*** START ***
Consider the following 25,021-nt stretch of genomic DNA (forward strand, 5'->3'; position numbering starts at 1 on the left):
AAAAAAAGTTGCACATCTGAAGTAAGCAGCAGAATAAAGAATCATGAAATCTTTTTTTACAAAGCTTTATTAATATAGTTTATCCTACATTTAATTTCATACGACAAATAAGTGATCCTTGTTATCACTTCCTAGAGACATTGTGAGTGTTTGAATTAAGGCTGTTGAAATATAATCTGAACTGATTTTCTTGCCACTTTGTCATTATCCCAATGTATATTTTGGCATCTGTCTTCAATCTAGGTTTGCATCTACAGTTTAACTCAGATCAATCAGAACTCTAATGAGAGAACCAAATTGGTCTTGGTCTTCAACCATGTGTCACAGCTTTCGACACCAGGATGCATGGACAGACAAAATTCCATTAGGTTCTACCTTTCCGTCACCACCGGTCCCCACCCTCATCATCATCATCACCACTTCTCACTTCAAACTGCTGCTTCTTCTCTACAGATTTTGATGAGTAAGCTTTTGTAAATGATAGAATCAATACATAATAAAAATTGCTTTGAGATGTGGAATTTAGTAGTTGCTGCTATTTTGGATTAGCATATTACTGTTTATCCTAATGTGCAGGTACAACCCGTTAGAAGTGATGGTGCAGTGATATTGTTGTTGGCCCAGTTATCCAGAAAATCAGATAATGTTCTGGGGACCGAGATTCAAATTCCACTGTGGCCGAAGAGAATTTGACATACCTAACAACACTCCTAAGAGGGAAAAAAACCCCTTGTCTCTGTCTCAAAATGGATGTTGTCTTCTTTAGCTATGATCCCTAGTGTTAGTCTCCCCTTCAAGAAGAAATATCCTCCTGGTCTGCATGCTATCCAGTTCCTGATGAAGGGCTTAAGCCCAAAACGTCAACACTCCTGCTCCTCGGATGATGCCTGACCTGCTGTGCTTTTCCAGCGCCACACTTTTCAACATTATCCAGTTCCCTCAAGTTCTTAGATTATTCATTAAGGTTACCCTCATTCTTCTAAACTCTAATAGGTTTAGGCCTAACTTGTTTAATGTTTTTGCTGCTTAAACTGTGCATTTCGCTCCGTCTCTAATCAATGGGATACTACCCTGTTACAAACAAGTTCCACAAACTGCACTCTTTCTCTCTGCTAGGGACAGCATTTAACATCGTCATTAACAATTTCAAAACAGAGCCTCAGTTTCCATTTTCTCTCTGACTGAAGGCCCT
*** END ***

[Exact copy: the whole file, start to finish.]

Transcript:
Consider the following 25,021-nt stretch of genomic DNA (forward strand, 5'->3'; position numbering starts at 1 on the left):
AAAAAAAGTTGCACATCTGAAGTAAGCAGCAGAATAAAGAATCATGAAATCTTTTTTTACAAAGCTTTATTAATATAGTTTATCCTACATTTAATTTCATACGACAAATAAGTGATCCTTGTTATCACTTCCTAGAGACATTGTGAGTGTTTGAATTAAGGCTGTTGAAATATAATCTGAACTGATTTTCTTGCCACTTTGTCATTATCCCAATGTATATTTTGGCATCTGTCTTCAATCTAGGTTTGCATCTACAGTTTAACTCAGATCAATCAGAACTCTAATGAGAGAACCAAATTGGTCTTGGTCTTCAACCATGTGTCACAGCTTTCGACACCAGGATGCATGGACAGACAAAATTCCATTAGGTTCTACCTTTCCGTCACCACCGGTCCCCACCCTCATCATCATCATCACCACTTCTCACTTCAAACTGCTGCTTCTTCTCTACAGATTTTGATGAGTAAGCTTTTGTAAATGATAGAATCAATACATAATAAAAATTGCTTTGAGATGTGGAATTTAGTAGTTGCTGCTATTTTGGATTAGCATATTACTGTTTATCCTAATGTGCAGGTACAACCCGTTAGAAGTGATGGTGCAGTGATATTGTTGTTGGCCCAGTTATCCAGAAAATCAGATAATGTTCTGGGGACCGAGATTCAAATTCCACTGTGGCCGAAGAGAATTTGACATACCTAACAACACTCCTAAGAGGGAAAAAAACCCCTTGTCTCTGTCTCAAAATGGATGTTGTCTTCTTTAGCTATGATCCCTAGTGTTAGTCTCCCCTTCAAGAAGAAATATCCTCCTGGTCTGCATGCTATCCAGTTCCTGATGAAGGGCTTAAGCCCAAAACGTCAACACTCCTGCTCCTCGGATGATGCCTGACCTGCTGTGCTTTTCCAGCGCCACACTTTTCAACATTATCCAGTTCCCTCAAGTTCTTAGATTATTCATTAAGGTTACCCTCATTCTTCTAAACTCTAATAGGTTTAGGCCTAACTTGTTTAATGTTTTTGCTGCTTAAACTGTGCATTTCGCTCCGTCTCTAATCAATGGGATACTACCCTGTTACAAACAAGTTCCACAAACTGCACTCTTTCTCTCTGCTAGGGACAGCATTTAACATCGTCATTAACAATTTCAAAACAGAGCCTCAGTTTCCATTTTCTCTCTGACTGAAGGCCCT